Parents and guardians have condemned Doncaster Council’s plans to close a residential home that offers respite care for children with disabilities.
The Eden Lodge home in Stainforth could close in October as the council looks for savings to balance the books.
Over 120 people have signed a petition against the closure and concerned parents have set up a Facebook group called ‘Save Eden Lodge’.
Cabinet members will meet on Wednesday to agree a consultation process, with the aim of making a final decision on the closure in July.
They'll consider a report that says Eden Lodge costs £572,600 a year to run, which is unsustainable following heavy cuts to the council’s health budget.
The council would save £250,000 this year if they were to go ahead with their plan. It is a saving they factored into their 2012 budget.
No more children are being admitted to the home, which is highly rated by Ofsted and parents.
The council say that based on children’s needs, Doncaster only requires one residential home.
They also said Eden Lodge represents very poor value for money and is not sustainable in the current economic climate.
Martin Forrestall, whose son Michael, 11, spends four nights a month at Eden Lodge disputes this. He said he felt misled by the council.
“Nineteen families turned up to the first meeting we had and we were all outraged. The council has said that a majority of families were happy but that is ridiculous. We had 19 parents at the meeting.
“The council use numbers to baffle us but we are not happy at all. We are fighting to keep it open.
“The staff there are absolutely fantastic. It isn’t the simple fact that my son gets respite. It is the invisible services that Eden Lodge provides which is important.
“He gets to mix with other children there and he is learning social skills. That benefits him. He can be himself at Eden Lodge. He is at home there. “
The council has said it could support families after the closure by providing individual care workers, or making payments that they could invest in their own care plans.
But Mr. Forrestall rejected these suggestions.
“How can my son play football on his own? How can he play snooker on his own? He needs his friends with him," he said.
“Harmony House has been touted as a replacement, but it is a drop in centre. Michael isn’t used to seeing new people so if you have people walking in and out how is that good for my son.
“Oaklands is another alternative but it is designed for children with more serious needs. I cannot understand the logic behind it. Eden Lodge has had thousands spent on it over the last 18 months.
“I don’t understand why there is such a rush to close it. The building isn’t going anywhere, its an old building which has been refurbished, I don’t understand it.”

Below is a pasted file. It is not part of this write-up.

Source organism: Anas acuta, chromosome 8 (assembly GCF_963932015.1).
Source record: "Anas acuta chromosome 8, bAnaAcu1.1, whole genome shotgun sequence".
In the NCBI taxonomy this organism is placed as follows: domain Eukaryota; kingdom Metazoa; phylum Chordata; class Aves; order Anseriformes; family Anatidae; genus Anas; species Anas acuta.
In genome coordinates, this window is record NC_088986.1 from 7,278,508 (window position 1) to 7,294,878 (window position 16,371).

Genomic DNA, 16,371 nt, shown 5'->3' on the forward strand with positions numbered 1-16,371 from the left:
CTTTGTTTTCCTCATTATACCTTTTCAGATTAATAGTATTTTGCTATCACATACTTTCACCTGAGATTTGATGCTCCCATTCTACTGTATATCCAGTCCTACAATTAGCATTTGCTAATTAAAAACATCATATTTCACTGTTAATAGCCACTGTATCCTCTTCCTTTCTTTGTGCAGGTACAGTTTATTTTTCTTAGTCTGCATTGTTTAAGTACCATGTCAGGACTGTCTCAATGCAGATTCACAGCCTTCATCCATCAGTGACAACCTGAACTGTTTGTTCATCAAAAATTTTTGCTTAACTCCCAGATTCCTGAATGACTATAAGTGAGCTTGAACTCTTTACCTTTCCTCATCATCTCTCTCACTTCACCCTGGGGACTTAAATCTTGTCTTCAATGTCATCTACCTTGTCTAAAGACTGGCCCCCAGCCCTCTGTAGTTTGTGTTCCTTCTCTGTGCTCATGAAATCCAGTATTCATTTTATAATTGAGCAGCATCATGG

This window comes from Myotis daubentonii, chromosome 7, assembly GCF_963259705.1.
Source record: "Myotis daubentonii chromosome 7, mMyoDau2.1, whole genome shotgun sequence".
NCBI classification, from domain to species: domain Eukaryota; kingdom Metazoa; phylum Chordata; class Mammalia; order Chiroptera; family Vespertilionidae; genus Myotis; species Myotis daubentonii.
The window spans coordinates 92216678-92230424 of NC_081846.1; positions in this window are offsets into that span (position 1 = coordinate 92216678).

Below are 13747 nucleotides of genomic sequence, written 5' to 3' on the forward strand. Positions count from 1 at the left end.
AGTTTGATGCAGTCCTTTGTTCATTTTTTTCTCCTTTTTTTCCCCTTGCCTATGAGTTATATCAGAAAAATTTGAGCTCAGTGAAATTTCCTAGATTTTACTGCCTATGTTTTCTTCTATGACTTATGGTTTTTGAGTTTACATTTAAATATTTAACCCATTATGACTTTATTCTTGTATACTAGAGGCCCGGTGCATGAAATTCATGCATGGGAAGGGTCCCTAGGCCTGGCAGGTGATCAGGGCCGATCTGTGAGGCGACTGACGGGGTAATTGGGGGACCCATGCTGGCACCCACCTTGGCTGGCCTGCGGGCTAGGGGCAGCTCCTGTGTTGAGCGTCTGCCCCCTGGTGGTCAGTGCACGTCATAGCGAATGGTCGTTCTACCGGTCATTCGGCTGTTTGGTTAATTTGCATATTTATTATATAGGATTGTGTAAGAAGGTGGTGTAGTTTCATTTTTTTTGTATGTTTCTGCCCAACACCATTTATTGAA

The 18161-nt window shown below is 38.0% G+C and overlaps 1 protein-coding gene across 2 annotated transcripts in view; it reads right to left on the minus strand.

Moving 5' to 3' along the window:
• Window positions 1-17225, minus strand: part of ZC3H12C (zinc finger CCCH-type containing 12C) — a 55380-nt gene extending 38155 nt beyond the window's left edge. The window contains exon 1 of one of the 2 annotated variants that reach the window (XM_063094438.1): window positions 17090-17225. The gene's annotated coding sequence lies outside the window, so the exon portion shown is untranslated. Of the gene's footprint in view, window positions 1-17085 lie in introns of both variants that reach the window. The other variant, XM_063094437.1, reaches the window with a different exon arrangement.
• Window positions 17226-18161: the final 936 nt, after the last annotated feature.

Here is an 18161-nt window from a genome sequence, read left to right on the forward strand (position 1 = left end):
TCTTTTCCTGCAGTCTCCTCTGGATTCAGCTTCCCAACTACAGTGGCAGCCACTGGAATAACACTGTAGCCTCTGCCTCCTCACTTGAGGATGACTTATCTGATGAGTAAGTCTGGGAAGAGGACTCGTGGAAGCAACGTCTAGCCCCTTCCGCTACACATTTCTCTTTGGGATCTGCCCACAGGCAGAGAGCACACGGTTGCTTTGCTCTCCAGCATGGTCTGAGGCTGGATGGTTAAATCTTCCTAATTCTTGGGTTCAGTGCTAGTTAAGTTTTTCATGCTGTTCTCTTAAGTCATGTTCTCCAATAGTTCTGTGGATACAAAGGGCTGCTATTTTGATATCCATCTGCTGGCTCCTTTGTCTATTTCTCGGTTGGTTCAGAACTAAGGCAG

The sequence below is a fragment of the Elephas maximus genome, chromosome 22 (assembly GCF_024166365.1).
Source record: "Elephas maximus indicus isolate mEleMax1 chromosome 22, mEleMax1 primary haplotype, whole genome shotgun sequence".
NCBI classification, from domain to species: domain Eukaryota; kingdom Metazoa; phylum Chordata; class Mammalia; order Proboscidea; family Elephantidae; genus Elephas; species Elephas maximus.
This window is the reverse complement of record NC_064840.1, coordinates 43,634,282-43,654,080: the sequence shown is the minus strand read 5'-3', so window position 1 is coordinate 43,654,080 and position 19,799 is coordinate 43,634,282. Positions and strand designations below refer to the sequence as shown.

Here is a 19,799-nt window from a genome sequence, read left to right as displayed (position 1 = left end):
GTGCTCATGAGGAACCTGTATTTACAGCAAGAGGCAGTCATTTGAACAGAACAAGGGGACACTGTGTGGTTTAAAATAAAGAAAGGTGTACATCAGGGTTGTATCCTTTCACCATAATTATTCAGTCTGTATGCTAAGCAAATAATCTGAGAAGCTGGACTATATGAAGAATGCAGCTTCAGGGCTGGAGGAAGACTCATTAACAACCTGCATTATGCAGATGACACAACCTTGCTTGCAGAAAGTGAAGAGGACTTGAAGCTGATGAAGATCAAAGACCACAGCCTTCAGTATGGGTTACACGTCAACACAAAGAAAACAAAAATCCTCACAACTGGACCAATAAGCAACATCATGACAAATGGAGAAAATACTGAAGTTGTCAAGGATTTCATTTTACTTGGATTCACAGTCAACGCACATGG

Mr Forrestall also said that he was only told of the plans to close Eden Lodge 10 days ago, and to find new care is a tough ask.
He added that his son Michael would find it hard to adapt to new surroundings and that change can be distressing.
Lorraine Roberts, 53, was also angry about the proposed plans.
Mrs Roberts looks after her two grandchildren Darwin and Leon, with Darwin, 16, an attendee at Eden Lodge.
“We are all angry as our kids don’t like change. He was at one unit which closed down just as he settled,” she said.
“They then refurbished Eden Lodge and that is where he goes. Now they are looking at closing it in October.
“The council say they can find alternatives but it is still a big change for Darwin and that has a knock on effect for our family. He can’t cope with these changes.”
She added: “They are promising things but when it comes to October is it going to right for Darwin. They are pushing direct payments but that isn’t good because I will have to find someone to look after him.
“It is difficult to find someone you can trust to look after him. I am not having a stranger look after him, he is already vulnerable. It isn’t good.
“I am getting older, my husband is in his 60s. We are grandparents. We really need the support to keep Darwin at home.”
Mrs Roberts also sang the praises of Eden Lodge. She said: “It is a wonderful place, it feels like an extended family. He does things he can’t do at home. They even took him to X-Factor last year.
“He learns things there which he can’t do at home as he plays up at home. He is 16 and he needs to be busy. He can’t play out on the streets because he has no friends there.”JUS News approached the council for comment but were unable to make contact with Cllr Eric Tatton-Kelly, cabinet member with responsibility for young people's services.
We also couldn’t speak to the author of the report, and Director of Children and Young Persons services Chris Pratt. We were asked instead to send an email.
The Facebook campaign can be seen here.
The petition can be seen here.
The council report can be seen here.